Photo by D. Gordon E. Robertson
It looks like the city’s at it again. Less then a year ago, federal agents from the USDA gathered close to 300 geese in Brooklyn’s Prospect Park and exterminated them, and now the NYC Department of Sanitation is hiring a biologist from the USDA in an effort to track the “wildlife hazards” of Prospect Park geese. The Brooklyn Paper reports that although the exact duties of the biologist are unclear, USDA staff with the same title have used rifles in Ohio, Alaska, and Iraq to keep geese populations under control, especially near airports. Just last week, residents gathered in the park to protest the 2010 geese gassing, and now it looks like another killing may be in the works.
Photo by Karen Nutini
The 2010 extermination came as a response to an emergency plane landing in the Hudson River, piloted by Captain Chesley “Sully” Sullenberger. The debate continues as animal rights activists are crying foul, while city officials maintain that efforts are needed to control the population of what many consider to be an invasive species. Many residents are horrified by the fact that the extermination has expanded to Prospect Park, a full seven miles away from JFK and LaGuardia, without a public discussion. However, Matthew LiPani, a spokesman for the city, maintained that after consulting with “a panel of technical experts,” the new measures were necessary.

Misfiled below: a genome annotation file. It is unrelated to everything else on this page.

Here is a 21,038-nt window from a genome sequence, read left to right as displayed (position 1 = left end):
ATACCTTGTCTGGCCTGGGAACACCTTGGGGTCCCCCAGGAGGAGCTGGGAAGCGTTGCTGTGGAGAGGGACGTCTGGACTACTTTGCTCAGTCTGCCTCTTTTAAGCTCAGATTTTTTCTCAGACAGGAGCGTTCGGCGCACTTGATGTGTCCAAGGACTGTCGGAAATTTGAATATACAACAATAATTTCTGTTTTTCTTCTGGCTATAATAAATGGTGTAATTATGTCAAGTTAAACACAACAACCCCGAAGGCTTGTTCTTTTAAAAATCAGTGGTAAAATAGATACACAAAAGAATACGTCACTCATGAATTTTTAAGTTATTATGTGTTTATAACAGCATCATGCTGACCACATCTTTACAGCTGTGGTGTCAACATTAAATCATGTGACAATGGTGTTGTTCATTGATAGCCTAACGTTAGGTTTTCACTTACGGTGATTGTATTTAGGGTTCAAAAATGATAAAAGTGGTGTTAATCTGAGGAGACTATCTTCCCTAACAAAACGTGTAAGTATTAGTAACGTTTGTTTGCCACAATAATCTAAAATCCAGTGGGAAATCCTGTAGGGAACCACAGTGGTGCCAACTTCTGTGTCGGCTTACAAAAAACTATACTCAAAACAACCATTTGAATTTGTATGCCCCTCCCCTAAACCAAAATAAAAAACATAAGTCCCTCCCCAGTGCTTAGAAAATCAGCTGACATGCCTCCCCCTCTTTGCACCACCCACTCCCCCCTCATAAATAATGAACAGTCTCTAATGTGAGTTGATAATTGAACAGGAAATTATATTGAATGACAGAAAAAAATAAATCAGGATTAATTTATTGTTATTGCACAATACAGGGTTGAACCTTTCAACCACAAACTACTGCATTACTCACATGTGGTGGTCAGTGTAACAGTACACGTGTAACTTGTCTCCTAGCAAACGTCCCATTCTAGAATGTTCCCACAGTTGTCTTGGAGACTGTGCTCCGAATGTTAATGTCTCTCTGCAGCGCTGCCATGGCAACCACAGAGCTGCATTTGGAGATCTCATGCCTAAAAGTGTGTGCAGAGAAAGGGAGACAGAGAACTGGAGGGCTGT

USDA spokeswoman, Carol Bannerman, told the Brooklyn Paper, “It isn’t the answer people want to hear, but when there are hundreds of birds, the risk [to airplanes] is higher.”
However, many detractors claim that the Canadian geese, which are native to northeastern regions of the U.S., have adopted a non migratory way of life. There are also other alternatives being proposed, such as transporting the geese to a safer location, scaring them away with dogs, or instating new park regulations to prevent feeding the geese. Given the situation, it seems as though the best solution would be to hold a public hearing, where the local residents and other experts could weigh in on the problem.
Via The Brooklyn Paper